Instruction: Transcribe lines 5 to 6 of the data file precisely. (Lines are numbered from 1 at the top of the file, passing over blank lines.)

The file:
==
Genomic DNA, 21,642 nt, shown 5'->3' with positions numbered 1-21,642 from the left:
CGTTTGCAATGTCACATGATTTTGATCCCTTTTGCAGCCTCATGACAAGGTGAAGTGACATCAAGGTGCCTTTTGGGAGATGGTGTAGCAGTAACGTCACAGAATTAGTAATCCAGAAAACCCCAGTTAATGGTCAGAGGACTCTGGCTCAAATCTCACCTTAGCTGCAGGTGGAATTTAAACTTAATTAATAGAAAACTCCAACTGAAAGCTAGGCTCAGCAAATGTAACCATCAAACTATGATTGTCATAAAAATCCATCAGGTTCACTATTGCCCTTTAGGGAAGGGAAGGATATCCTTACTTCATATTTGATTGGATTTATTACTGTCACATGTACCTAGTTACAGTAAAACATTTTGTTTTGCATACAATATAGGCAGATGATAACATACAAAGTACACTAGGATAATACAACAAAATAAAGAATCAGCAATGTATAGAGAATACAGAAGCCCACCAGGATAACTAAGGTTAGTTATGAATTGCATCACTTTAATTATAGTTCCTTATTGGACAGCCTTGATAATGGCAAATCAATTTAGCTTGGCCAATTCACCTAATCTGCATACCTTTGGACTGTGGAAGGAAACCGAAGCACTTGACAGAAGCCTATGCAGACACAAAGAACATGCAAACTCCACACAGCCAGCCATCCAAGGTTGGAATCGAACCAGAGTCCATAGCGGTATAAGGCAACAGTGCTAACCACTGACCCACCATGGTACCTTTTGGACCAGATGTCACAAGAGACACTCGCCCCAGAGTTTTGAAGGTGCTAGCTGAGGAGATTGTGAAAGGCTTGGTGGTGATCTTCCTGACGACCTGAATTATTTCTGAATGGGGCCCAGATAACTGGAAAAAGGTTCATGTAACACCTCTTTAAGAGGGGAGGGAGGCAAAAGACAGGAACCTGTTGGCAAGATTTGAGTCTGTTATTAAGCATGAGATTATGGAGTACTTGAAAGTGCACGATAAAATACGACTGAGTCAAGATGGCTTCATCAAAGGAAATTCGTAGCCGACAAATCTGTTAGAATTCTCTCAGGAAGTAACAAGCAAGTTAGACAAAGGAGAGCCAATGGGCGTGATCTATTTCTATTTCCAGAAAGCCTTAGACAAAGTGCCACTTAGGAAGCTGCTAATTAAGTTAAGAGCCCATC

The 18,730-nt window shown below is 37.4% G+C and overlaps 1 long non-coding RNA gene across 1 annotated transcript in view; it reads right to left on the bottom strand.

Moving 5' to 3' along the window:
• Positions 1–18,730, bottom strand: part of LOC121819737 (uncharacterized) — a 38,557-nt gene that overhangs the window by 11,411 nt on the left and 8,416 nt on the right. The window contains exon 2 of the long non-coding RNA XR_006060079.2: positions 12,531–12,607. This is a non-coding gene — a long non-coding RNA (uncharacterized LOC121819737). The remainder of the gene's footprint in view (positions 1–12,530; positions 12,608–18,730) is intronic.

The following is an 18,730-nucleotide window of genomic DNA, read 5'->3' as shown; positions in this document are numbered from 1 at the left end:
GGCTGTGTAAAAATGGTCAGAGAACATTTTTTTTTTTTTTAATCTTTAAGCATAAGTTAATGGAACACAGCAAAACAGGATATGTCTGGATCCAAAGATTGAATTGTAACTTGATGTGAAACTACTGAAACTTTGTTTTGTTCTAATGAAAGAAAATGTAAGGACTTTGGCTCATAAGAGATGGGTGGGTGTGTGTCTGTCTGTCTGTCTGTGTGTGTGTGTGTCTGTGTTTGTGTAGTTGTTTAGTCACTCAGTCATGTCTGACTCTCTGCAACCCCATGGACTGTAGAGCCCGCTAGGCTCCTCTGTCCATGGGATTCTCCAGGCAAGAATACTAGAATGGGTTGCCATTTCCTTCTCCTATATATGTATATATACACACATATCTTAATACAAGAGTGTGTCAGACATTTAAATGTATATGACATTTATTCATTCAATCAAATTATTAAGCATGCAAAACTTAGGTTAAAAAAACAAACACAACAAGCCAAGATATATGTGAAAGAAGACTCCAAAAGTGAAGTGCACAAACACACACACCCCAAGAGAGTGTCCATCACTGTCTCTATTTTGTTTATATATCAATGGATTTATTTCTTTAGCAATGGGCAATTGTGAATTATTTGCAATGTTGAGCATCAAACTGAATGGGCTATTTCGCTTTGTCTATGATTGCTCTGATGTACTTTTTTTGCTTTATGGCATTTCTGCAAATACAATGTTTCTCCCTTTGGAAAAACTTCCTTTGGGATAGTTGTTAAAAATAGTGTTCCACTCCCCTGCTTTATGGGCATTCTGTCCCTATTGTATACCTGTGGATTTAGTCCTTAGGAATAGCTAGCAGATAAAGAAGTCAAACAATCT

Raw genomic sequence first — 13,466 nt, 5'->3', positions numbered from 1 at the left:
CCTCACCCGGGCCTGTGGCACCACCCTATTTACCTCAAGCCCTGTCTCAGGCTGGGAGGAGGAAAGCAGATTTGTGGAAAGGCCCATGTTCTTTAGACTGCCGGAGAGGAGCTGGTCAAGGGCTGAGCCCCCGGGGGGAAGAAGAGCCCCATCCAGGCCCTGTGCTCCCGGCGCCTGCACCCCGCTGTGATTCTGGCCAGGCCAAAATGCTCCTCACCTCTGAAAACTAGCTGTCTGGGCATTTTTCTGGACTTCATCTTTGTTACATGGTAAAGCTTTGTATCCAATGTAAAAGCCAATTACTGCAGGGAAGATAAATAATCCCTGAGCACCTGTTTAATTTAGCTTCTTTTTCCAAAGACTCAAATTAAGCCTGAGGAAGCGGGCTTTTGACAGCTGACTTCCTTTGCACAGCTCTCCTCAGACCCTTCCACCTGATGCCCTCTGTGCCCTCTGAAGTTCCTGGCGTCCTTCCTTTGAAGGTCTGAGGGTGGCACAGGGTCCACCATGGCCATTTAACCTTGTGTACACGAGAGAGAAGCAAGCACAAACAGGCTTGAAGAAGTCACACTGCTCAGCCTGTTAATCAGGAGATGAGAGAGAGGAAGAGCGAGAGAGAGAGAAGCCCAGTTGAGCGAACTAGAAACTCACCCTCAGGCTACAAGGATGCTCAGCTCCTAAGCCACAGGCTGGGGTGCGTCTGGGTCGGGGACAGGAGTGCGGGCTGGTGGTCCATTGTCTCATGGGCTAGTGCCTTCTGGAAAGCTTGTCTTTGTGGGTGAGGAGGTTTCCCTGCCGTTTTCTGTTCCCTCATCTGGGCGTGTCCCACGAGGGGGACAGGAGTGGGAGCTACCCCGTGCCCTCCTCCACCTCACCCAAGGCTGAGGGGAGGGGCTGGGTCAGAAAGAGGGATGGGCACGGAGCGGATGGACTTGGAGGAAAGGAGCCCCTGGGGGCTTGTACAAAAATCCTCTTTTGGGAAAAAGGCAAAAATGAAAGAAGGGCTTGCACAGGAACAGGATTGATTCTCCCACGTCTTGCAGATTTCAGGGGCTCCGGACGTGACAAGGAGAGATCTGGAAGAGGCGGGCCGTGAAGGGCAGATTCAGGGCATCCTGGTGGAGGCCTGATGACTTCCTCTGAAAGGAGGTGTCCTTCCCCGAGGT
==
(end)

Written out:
• Positions 1–18,730, bottom strand: part of LOC121819737 (uncharacterized) — a 38,557-nt gene that overhangs the window by 11,411 nt on the left and 8,416 nt on the right. The window contains exon 2 of the long non-coding RNA XR_006060079.2: positions 12,531–12,607. This is a non-coding gene — a long non-coding RNA (uncharacterized LOC121819737). The remainder of the gene's footprint in view (positions 1–12,530; positions 12,608–18,730) is intronic.

The following is an 18,730-nucleotide window of genomic DNA, read 5'->3' as shown; positions in this document are numbered from 1 at the left end: